The ovulation cycle is very responsive to multiple internal and external stimuli.
As you have mentioned, stress could certainly play a role. This could happen in many ways. For example, not eating well as a result of the stress - altering your body's nutritional status might influence your period. Similarly, a change in your sleep-wake cycle (such as working nights) may do it, as your period is in part tied to your body's sensing of light-dark cycles. You could start by trying to establish a more regular, normal work, exercise, diet, and sleep routine. If this resolves the problem, then this is probably all the thinking about it you need to do.
However, if this does not resolve the issue, then you may want to see your primary care doctor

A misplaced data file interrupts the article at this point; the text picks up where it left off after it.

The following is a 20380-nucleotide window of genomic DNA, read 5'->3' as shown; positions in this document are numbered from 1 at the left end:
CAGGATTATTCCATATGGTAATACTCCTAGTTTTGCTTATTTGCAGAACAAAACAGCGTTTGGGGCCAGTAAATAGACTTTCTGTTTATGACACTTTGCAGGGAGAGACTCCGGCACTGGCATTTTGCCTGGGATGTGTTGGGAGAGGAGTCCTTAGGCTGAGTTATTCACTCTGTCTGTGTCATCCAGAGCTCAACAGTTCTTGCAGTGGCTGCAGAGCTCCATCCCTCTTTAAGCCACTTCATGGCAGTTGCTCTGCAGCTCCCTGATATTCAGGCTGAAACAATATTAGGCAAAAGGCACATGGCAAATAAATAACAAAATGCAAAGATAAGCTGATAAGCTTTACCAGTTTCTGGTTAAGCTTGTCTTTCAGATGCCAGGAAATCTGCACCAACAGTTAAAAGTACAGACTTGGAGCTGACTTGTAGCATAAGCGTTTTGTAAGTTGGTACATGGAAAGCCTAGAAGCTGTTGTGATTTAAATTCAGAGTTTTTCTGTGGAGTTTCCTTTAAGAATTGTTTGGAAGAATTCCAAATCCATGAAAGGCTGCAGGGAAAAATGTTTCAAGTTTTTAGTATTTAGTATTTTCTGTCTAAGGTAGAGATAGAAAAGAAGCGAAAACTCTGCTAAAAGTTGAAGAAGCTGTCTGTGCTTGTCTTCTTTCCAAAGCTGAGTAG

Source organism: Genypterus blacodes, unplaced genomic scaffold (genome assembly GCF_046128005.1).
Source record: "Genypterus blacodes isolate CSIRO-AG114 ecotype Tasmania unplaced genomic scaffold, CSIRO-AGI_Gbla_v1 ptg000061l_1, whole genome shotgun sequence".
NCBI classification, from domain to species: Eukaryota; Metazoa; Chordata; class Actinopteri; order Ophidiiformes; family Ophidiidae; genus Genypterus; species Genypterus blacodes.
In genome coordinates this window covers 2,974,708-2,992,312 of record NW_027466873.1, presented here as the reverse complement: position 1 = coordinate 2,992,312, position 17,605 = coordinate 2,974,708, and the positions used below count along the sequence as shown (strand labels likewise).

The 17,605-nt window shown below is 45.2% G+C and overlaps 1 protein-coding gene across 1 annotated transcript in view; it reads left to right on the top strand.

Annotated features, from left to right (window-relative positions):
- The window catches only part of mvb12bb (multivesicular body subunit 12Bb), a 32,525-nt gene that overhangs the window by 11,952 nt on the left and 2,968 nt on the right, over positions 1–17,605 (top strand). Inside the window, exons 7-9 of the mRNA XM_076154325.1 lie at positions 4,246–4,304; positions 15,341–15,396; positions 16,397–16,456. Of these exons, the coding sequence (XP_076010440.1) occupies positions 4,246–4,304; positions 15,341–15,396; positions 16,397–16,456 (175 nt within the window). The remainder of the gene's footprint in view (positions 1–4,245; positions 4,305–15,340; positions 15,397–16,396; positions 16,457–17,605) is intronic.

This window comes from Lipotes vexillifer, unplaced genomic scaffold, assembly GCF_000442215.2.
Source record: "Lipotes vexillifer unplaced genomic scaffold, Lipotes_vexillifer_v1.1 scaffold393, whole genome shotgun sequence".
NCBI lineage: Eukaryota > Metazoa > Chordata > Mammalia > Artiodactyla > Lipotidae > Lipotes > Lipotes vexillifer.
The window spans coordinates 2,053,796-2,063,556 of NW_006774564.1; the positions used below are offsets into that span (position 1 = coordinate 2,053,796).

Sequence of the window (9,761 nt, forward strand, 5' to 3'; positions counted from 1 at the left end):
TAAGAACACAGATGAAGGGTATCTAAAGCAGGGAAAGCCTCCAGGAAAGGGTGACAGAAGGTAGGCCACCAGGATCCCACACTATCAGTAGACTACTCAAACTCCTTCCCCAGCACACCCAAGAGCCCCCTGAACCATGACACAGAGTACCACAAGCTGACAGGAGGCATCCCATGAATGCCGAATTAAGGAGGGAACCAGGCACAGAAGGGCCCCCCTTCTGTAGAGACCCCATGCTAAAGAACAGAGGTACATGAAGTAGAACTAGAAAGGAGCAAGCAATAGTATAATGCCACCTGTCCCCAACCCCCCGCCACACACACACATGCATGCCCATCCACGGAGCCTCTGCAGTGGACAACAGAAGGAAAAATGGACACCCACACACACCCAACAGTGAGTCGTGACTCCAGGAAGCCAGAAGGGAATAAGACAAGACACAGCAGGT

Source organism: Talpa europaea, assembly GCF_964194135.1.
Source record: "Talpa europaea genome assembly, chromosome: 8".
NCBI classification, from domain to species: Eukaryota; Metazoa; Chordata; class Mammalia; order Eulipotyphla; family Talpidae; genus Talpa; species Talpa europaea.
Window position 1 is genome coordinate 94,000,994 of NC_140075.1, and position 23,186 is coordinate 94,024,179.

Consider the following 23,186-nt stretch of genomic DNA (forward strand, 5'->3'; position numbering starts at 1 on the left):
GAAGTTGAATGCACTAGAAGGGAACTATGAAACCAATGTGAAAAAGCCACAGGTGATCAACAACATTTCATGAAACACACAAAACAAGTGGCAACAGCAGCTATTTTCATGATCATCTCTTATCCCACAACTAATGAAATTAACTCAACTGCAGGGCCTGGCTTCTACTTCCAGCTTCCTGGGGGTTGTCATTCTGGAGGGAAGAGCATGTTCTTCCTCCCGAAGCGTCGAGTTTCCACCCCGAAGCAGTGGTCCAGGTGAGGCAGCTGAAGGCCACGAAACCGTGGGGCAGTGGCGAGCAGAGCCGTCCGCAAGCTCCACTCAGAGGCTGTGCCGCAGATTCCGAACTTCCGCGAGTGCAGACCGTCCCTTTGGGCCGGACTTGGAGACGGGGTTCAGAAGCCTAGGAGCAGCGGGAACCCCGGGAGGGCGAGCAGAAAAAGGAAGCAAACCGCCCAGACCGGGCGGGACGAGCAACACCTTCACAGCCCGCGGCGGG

or your OB GYN doctor. This is because sometimes changes in the menstrual cycle may be related to another underlying medical condition. For example, alterations in the levels of thyroid hormone in the blood are very common, and often produce effects on the menstrual cycles.
Your doctor will perform a thorough physical exam and, based on the findings, will recommend whether or not you need any further testing.